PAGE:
Do you drive a car?
Do you own a cell phone?
Do you use email?
The government and private companies want unlimited access to this data!
“Right now we’re in an environment where there are no rules, there are no limits, there are no consequences and there is no transparency,” said Lillie Coney, associate director of the Electronic Privacy Information Center, a privacy advocacy group.
On Thursday, the Senate Judiciary Committee is going to vote on Sen. Al Franken’s (D-MN) Location Privacy Protection Act, which would require companies to get a customer’s consent before collecting or sharing mobile location data. Franken says the bill would put an end to “GPS stalking” by companies.
“Every smart phone out there is a personal tracking device that transmits our location,” Franken said in a statement. “What most people don’t realize is that the law allows companies to collect and disclose our location information without our knowledge or consent – and that a lot of companies are doing just that.”
We are seeing consistent encroachments upon our personal privacy.
TEXT MESSAGES – Law enforcement groups and the Justice Department want the Senate to require wireless companies to retain your text messages for at least two years…so they can access that information later, if they so choose.
LICENSE PLATE DATA – Law enforcement is fighting to obtain a “trackable” database of your license plate information.
EMAILS – Senators were considering a bill amendment to be able to obtain your emails without a warrant! And, the Department of Justice argues that they have the right to read your emails that are more than 180 days old without a warrant.
VEHICLE BLACK BOXES – The National Highway Traffic Safety Administration is expected to propose regulations requiring auto manufacturers to include event data recorders in all new cars and light trucks. Actually, automakers have been quietly putting them into most new cars for years now, using sensors to record data 5 to 10 seconds before an impact occurs. But the NHTSA proposal wants to expand the data it collects, and there is no opt-out, and no limits to how the information can be used. Car owners cannot disable the devices.
The argument seems to be that without access to this information, investigations could be hindered. That is the claim law enforcement made when arguing for text retention; and that is the same argument they gave when they put pressure on Senator Patrick Leahy to waive requiring a warrant before reading your emails. It is also the reason they gave when they successfully convinced the Justice Department that our cell phone data could be tracked because, American citizens have “no privacy interest” in that realm.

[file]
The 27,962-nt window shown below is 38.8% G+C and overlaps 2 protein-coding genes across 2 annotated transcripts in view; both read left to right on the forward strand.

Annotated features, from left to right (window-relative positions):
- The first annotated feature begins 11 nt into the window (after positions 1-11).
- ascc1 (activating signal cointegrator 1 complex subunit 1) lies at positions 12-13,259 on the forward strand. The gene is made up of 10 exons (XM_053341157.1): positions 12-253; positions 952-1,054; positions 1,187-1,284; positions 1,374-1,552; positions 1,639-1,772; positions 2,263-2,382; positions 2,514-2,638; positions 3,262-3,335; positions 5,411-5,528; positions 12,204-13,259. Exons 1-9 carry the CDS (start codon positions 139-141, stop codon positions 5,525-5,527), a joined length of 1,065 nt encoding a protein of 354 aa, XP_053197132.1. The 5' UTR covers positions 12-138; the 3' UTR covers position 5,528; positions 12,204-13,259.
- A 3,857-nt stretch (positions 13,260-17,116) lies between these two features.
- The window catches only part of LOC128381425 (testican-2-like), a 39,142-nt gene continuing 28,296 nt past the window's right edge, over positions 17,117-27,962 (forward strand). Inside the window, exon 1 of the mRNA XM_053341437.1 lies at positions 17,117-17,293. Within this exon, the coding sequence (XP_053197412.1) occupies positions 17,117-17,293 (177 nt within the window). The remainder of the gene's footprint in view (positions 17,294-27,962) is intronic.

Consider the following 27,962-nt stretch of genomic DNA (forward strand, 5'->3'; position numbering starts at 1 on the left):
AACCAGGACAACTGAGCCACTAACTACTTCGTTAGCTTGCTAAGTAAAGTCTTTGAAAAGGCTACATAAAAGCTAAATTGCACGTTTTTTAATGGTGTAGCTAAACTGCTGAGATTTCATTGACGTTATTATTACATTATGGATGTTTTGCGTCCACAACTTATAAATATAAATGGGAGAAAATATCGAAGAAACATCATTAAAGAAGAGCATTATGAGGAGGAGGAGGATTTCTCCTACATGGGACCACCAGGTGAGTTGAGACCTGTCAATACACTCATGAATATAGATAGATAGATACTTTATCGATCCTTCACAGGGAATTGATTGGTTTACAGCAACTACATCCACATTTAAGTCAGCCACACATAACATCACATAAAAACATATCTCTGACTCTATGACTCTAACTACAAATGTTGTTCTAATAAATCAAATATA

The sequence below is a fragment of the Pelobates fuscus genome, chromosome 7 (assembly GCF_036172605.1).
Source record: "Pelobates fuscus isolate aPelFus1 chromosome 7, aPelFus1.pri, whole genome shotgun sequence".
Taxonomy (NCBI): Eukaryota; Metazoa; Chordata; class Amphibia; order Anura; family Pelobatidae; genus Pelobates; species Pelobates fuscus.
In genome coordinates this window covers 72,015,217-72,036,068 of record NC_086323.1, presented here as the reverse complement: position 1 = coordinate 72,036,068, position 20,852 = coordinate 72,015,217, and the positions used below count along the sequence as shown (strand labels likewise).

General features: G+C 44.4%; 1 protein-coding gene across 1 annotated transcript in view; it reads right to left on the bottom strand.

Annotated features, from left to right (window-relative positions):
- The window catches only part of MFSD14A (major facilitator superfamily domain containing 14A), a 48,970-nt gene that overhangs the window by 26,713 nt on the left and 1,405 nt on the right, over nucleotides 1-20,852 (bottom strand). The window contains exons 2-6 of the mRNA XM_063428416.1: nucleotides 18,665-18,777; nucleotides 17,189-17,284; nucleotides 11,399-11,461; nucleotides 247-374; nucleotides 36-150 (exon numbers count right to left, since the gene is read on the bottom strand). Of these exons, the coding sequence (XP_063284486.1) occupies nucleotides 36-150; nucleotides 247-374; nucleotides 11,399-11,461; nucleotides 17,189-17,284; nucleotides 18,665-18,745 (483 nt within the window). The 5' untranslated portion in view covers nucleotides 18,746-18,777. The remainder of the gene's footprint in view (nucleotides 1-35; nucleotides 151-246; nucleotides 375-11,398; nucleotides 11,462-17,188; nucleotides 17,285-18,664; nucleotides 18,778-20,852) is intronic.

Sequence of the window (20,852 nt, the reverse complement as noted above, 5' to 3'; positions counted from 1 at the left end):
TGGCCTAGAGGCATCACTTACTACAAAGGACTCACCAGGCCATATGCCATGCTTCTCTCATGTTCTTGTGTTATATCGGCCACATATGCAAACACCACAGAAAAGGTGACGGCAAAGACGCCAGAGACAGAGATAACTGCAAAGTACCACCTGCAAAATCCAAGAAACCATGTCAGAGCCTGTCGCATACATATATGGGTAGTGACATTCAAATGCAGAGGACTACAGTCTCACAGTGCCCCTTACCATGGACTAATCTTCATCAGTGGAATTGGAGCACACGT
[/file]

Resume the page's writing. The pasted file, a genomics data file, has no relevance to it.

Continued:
Do you remember where you drove your car last week? What about last month? What did you say to your friend three months ago in that email? Who did you text yesterday? If we do not remain diligent, Congress is going to allow themselves access to this information and law enforcement is going to be able to come in and take a look at everything you have done, without due cause or due process.
Rep. Bill Shuster (R-PA) will become chair of the House Transportation and Infrastructure Committee in January. He says, “Many of us would see it as a slippery slope toward big government and Big Brother knowing what we’re doing and where we are. Privacy is a big concern for many across America.”
It is not the government business to decide whether or not we have a “privacy interest” with regard to our personal data. Clearly, with the rapid development of new technology, privacy is something that needs to be looked at, carefully.
Congress is considering an update to the 1986 Electronic Communications Privacy Act, written before we had such things as cell phones cloud computing. A coalition of groups is fighting for a rewording of the law to address the freedom and privacy of all citizens, while law enforcement is fighting to keep this information completely accessible to them at any time. Groups including the ACLU, Americans for Tax Reform, the Bill of Rights Defense Committee, Citizens Against Government Waste, the Computer & Communications Industry Association, and the Electronic Frontier Foundation have organized a petition to Congress urging them to defend our rights:
The government should be required to go to a judge and get a warrant before it can read our email, access private photographs and documents we store online, or track our location using our mobile phones. Please support legislation that would update the Electronic Communications Privacy Act of 1986 (ECPA) to require warrants for this sensitive information and to require the government to report publicly on the use of its surveillance powers.
There should be no debate. We are guaranteed privacy, and we are guaranteed due process. Members of Congress and the President of the United States need to govern by the Constitution.
And We, the People need to stay on top of the debates our representatives are having about the accessibility and openness of our personal information, especially as these questions relate to our Constitutional rights.